Miso – Miso is a salty paste made from fermented soybeans (also rice or barley). Miso soups are fairly common and easy to make but miso can also be used for sauces, spreads, for meat, etc. There are many different kinds of miso, and not all are interchangeable, so it is worthwhile figuring things out as red misos are more salty, white misos less so. Maki at Just Hungry has a great primer on miso. I usually buy mine at T&T, but it is widely available and can be found in well-stocked grocery stores like Metro, Loblaws, etc. Basically, I look to see if it is white or red miso. I store it in the refrigerator.
Shiitake mushrooms – Shiitake are Japan’s most famous mushroom, but also hails from China. Known for its meaty, woody aroma, they are widely used in Japanese cuisine. They can be bought fresh or dried. Look for mushrooms that are whole. Dried mushrooms can be kept indefinitively if stored in a cool, dark place. They need to be rehydrated for 20-30 minutes with water, before use. When looking for Asian mushrooms, there is no contest, you have to go to an Asian market. You can find them in the typical Sobeys, Loblaws, etc, but they are incredibly expensive. At T&T, BestWin and in Chinatown they are much more reasonably priced. I think at T&T I have seen fresh shiitake mushrooms for $2-3/lb. When looking for dried, I have found them in the same stores. They can be called shiitake, or flower mushrooms and winter mushrooms (from their Chinese names).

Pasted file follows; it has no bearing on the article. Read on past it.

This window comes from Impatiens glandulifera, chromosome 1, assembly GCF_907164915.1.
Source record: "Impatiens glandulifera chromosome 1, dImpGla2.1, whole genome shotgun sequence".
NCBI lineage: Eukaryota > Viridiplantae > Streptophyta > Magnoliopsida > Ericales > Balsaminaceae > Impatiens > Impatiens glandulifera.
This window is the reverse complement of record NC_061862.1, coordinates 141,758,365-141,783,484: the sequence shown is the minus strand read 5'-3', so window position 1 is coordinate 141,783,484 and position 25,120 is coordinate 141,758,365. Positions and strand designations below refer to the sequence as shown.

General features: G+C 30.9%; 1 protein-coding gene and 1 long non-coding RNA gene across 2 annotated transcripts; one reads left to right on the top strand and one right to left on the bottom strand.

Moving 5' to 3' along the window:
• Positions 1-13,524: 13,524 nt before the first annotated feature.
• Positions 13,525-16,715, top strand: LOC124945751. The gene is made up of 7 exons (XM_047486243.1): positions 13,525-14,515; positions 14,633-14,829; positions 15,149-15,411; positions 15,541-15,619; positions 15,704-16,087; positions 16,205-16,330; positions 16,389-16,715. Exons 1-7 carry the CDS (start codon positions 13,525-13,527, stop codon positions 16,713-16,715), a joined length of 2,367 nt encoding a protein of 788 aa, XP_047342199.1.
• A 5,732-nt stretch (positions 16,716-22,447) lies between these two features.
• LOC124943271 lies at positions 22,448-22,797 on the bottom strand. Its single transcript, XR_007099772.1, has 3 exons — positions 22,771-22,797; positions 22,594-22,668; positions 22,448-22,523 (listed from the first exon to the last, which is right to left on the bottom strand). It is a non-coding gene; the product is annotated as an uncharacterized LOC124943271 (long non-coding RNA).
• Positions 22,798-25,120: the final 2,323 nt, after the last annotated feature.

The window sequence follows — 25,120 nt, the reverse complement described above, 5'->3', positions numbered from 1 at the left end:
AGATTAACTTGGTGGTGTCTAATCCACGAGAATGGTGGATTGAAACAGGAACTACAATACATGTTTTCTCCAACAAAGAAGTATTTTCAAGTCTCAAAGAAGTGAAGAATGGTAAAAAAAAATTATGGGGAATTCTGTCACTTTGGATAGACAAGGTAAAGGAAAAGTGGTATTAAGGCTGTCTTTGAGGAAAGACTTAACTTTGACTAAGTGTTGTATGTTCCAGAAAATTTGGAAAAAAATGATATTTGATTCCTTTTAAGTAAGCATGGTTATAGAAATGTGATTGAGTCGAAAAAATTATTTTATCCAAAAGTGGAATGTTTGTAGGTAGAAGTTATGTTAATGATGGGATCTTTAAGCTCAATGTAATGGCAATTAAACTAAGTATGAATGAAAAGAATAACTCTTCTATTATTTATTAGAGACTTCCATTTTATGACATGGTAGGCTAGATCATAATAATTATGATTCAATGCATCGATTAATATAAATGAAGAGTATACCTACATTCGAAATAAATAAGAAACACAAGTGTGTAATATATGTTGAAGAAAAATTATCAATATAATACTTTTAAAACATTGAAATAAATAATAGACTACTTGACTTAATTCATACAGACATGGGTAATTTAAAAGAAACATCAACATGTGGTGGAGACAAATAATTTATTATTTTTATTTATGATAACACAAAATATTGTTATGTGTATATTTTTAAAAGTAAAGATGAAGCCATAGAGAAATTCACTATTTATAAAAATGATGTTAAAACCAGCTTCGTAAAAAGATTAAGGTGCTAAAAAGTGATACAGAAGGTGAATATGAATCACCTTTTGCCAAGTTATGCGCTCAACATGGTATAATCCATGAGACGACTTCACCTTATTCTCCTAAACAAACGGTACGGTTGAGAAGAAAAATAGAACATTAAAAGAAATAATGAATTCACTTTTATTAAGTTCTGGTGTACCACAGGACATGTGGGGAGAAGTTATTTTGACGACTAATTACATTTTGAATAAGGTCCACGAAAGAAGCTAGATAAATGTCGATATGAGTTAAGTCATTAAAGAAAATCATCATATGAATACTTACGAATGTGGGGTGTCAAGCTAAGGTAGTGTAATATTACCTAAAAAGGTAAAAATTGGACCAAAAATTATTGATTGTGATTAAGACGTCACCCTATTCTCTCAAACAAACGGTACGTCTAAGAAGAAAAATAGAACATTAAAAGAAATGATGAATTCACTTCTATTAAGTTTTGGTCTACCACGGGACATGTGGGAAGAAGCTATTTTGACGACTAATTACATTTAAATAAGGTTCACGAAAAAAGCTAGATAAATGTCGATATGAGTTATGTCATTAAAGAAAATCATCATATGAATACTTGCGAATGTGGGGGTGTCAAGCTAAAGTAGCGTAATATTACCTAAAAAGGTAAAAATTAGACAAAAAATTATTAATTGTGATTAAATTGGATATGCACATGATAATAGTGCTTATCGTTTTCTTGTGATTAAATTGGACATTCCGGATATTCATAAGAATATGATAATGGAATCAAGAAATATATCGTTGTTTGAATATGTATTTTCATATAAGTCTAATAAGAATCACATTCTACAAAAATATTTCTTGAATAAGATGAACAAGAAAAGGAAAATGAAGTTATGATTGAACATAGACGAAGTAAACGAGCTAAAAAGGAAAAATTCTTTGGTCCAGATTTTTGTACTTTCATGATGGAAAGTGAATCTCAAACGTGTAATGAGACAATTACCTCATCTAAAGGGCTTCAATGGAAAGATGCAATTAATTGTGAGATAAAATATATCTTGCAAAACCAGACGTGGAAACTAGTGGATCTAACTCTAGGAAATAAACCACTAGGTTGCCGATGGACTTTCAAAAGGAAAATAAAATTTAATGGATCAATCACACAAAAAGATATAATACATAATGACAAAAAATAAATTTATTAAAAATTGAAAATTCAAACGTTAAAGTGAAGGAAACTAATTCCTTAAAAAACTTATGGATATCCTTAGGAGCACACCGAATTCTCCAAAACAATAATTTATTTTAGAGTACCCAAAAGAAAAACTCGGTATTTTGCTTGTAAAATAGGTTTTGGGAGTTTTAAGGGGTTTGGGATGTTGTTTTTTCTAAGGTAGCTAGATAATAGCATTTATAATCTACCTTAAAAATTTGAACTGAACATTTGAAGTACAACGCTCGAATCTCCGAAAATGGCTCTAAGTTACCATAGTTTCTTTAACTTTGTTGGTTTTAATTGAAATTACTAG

Udon – Udon are the thick, chewy Japanese noodles made from wheat flour. When I returned from Japan, I almost thought I was deprived of great udon when I tried the fresh stuff. I learned, though, that frozen is the way to go. I have tried the black package of Sanuki udon from T&T and love it. I plan to make udon from scratch one day, but until then, this stuff is great. Sanuki udon means it comes from a specific prefecture in Japan (Kagawa) and are chewier, thicker noodles (my favourite!).